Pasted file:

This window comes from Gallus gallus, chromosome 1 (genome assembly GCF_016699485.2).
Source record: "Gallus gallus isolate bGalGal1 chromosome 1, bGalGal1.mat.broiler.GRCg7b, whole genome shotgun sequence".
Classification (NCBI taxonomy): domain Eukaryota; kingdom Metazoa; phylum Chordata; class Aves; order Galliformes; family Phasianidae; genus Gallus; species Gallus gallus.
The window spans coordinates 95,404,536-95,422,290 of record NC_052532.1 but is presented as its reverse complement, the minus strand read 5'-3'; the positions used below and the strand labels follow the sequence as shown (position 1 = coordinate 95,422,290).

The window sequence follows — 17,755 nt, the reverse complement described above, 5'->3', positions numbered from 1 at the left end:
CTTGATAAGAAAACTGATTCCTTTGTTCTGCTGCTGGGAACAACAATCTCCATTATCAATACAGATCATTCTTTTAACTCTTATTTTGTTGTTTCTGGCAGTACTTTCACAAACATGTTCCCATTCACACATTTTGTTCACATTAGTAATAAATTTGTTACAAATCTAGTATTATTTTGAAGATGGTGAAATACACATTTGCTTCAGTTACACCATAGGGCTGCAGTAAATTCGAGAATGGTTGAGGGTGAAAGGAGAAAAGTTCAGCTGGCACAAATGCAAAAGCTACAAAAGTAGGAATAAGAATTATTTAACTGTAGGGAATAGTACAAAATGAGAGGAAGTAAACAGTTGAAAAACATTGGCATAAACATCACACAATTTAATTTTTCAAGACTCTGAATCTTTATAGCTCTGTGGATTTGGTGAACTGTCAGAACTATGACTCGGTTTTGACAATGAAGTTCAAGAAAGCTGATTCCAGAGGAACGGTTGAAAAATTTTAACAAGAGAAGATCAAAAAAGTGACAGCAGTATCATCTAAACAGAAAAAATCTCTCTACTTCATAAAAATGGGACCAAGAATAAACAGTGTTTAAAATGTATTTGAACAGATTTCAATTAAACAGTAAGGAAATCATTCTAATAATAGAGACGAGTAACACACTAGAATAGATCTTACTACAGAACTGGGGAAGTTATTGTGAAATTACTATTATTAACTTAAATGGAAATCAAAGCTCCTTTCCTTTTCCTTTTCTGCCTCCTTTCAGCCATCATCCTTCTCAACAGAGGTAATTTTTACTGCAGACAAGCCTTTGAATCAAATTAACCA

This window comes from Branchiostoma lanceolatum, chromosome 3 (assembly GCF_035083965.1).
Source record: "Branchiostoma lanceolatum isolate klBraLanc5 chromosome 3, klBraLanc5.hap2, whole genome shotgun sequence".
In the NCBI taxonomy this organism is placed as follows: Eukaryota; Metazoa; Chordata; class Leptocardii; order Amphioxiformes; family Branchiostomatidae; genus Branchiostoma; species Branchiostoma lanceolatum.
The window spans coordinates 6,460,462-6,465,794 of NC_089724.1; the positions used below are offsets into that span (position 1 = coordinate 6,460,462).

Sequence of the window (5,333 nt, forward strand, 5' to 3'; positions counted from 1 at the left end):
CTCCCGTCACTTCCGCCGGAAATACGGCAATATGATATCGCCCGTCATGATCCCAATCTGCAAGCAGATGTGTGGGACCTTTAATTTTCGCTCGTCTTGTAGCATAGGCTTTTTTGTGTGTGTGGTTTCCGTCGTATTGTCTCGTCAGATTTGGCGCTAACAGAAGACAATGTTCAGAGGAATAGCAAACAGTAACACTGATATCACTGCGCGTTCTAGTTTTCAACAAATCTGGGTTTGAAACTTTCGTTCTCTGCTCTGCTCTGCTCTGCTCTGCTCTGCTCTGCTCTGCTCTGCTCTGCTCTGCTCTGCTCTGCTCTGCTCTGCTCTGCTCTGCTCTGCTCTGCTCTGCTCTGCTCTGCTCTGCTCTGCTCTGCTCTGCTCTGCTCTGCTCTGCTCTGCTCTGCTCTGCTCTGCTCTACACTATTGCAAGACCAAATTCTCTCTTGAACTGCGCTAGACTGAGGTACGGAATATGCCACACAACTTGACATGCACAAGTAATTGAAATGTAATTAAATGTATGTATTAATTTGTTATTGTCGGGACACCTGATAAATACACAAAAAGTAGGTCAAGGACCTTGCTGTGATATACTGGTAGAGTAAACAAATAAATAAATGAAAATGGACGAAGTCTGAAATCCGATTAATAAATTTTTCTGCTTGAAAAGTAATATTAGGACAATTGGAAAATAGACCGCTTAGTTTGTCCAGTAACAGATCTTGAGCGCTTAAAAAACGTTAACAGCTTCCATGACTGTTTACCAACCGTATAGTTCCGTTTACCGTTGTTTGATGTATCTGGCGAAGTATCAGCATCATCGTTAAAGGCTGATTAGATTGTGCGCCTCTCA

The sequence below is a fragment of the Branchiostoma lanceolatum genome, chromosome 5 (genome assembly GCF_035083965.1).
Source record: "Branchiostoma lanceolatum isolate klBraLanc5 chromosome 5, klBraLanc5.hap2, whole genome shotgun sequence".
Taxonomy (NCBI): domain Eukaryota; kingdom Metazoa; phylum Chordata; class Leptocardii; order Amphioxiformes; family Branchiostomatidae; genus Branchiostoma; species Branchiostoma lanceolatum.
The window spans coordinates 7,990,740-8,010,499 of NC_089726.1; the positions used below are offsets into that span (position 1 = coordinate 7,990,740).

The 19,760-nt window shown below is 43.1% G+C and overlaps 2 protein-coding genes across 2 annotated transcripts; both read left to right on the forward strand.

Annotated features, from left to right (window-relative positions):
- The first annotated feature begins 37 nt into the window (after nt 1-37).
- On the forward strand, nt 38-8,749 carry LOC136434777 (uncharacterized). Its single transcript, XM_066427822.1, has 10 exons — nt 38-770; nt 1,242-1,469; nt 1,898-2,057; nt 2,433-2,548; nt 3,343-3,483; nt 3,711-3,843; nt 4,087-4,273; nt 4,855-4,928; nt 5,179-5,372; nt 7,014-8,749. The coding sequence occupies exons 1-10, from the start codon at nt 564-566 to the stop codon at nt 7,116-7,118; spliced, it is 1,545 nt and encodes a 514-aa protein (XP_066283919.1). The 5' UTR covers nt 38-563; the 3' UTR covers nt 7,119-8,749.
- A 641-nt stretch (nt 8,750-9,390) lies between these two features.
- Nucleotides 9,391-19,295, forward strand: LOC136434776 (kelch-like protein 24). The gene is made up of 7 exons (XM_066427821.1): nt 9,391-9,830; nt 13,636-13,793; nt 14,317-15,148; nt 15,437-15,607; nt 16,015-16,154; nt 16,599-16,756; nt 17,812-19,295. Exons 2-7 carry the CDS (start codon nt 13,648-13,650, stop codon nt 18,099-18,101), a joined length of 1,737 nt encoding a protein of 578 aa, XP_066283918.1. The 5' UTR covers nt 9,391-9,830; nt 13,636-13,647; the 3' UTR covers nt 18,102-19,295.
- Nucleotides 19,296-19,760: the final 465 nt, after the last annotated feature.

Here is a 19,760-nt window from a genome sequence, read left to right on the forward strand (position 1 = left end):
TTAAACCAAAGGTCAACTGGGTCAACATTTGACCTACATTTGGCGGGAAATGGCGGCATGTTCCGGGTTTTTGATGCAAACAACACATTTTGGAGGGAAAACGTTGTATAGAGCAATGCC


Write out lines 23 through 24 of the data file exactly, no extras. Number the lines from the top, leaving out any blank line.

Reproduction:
- Nucleotides 19,296-19,760: the final 465 nt, after the last annotated feature.

Here is a 19,760-nt window from a genome sequence, read left to right on the forward strand (position 1 = left end):